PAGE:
not even goats or sheep could graze within sight of this meeting

only his two feet, two hands, two slabs

the basket boy of Nile birth

slow of speech and tongue

the “who am I” who met the “I AM”

and took command of the sea

His climb was harsh, the way hidden

leaving light and friends and flocks behind

level ground and tents and food abandoned

for this trust-walk into darkness

Believing, following, expecting Voice and Presence

Found in fearful, fiery cloud

He had begged to see that which should strike a man dead

A showing of glory that would kill

And Yahweh agreed to the meet-up

Promising mercy to the one whose staff had split the sea

A way would be made, a space would be given,

And so this man stood atop the mountain, protected

Death again pressed back by the hand that summoned him

A fissure of rock prepared

A chasm of stone holding the holder of stone

Carved embrace crafted by covering hand

And so a man pressed into mountain cleavage

Allowed to catch a glimpse

of the back of the Presence passing

And hear the Name declared:

“The LORD, the LORD, the compassionate and gracious God, slow to anger, abounding in love and faithfulness, maintaining love to thousands, and forgiving wickedness, rebellion and sin. Yet he does not leave the guilty unpunished; he punishes the children and their children for the sin of the parents to the third and fourth generation.”

The promise spoken:

“I am making a covenant with you. Before all your people I will do wonders never before done in any nation in all the world. The people you live among will see how awesome is the work that I, the LORD, will do for you.”

The union sealed:

“Write down these words, for in accordance with these words I have made a covenant with you and with Israel.”

Moses’ climb met God’s descent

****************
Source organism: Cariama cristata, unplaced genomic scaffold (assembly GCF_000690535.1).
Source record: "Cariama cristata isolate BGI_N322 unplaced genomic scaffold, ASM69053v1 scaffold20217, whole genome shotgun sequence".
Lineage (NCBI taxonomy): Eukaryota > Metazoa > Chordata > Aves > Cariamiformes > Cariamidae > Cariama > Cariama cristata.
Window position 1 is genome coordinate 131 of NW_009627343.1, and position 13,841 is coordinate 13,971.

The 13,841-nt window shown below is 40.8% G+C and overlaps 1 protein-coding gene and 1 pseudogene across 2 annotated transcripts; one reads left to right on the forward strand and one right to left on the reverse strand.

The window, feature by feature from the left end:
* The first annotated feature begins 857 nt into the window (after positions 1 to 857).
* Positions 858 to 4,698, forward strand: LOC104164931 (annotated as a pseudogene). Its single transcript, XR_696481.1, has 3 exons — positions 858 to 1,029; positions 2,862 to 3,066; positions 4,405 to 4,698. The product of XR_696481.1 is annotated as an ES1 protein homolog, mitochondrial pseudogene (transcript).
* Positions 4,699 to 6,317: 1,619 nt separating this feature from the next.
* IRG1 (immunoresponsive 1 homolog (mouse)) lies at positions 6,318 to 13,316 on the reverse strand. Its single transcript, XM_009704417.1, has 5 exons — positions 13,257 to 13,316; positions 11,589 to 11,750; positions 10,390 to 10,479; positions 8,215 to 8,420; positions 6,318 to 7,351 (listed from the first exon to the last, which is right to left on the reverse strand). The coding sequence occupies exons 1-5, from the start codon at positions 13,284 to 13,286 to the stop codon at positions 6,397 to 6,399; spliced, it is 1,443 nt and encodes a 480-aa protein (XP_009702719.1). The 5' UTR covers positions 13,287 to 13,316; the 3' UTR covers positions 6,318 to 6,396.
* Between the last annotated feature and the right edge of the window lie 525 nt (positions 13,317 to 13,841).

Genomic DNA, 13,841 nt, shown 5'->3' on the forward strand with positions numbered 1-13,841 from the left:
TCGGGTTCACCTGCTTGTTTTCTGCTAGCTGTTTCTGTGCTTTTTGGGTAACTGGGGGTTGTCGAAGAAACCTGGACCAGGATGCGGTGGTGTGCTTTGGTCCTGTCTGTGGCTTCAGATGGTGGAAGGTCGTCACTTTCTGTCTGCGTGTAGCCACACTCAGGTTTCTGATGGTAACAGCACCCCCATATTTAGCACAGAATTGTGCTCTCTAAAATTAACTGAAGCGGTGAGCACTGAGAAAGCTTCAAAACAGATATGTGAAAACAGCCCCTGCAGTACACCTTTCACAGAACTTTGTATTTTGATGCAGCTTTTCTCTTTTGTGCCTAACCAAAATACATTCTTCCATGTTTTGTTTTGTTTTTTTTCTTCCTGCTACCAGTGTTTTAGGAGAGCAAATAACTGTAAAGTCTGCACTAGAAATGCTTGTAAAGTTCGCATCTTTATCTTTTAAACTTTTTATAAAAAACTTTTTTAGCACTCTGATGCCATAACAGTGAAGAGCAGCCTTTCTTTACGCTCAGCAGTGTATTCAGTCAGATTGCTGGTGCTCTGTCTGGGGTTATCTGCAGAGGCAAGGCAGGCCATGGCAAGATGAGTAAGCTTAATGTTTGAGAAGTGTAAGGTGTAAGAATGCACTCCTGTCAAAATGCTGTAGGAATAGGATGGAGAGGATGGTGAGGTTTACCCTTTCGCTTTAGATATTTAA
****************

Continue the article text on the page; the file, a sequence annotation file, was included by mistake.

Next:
Union, reunion, communion,

Glory of God come near to one alone on mountain rock

for forty days Moses feasted there

Tasting neither bread nor drink

Only Presence, Glory, Word

The two empty slabs he carried up

Once lifeless stones now invited to become flesh

Words binding one to another

A promise chiseled that would endure rejection

Generations of rejection already begun in tents below

Tablets declaring a lover’s faithfulness more powerful than any wickedness

And a promise to walk together

Faithful, obligated, entrusted, promised

a people belonging to the beautiful name

The abounding, maintaining, forgiving Name

Whose every right it is to punish

Whose glory deserves to kill

Is it any wonder Moses’ face was flushed

With the unbearable radiance of such a meeting

And the weight of goodness declared in a name

that is at once a promise and prophecy

Mercy ever new, unfailing

Like a widow’s oil that cannot run dry

Compassion hounding, chasing, searching

Coins and lambs worth dying for

Love that lifts up its skirts and runs

Majesty that stoops and scrubs

A king whose borning cry screams hope to every nation

This is the Presence we too long to see

this One who could have withheld or struck down

but reached down instead and joined

This is the Name we speak aloud

Or wrestle in dark silence

Or flee from altogether

This Mercy, Compassion, Forgiveness we cannot exhaust

This summons to meet and see and taste

Glory shown, heavy as stone, tender as flesh

God with us

Crucible

A few weeks back I posted a quotation from Joanne Heim, a woman I have never met in person, but whose blog I have enjoyed reading this past year. She and her husband attended Whitworth while Doug was there, and I found her blog because of a profile in Whitworth’s alumni magazine that featured her writing. Last week, Joanne suffered a major stroke and I join the thousands who are lifting her and her family up in prayer. Her husband, Toben, has been writing updates and reflections on her blog, and he said something last night that I found very much worth repeating:

Audrey came to visit her mom and we were walking down the hall at the ICU she said “Dad, this sort of feels normal.” And she’s right, but it’s also so bizarre. How can something so messed up feel normal? I have only one answer that makes sense to me: a peace that comes from God that passes all understanding.  That’s all it can be. This may seem like over-spiritualization to some. I’ve had one conversation in which I articulated these thoughts only to have that person say, “But how are you really?” Like somehow these are just words that as a believer I am supposed to say, but that I don’t really mean.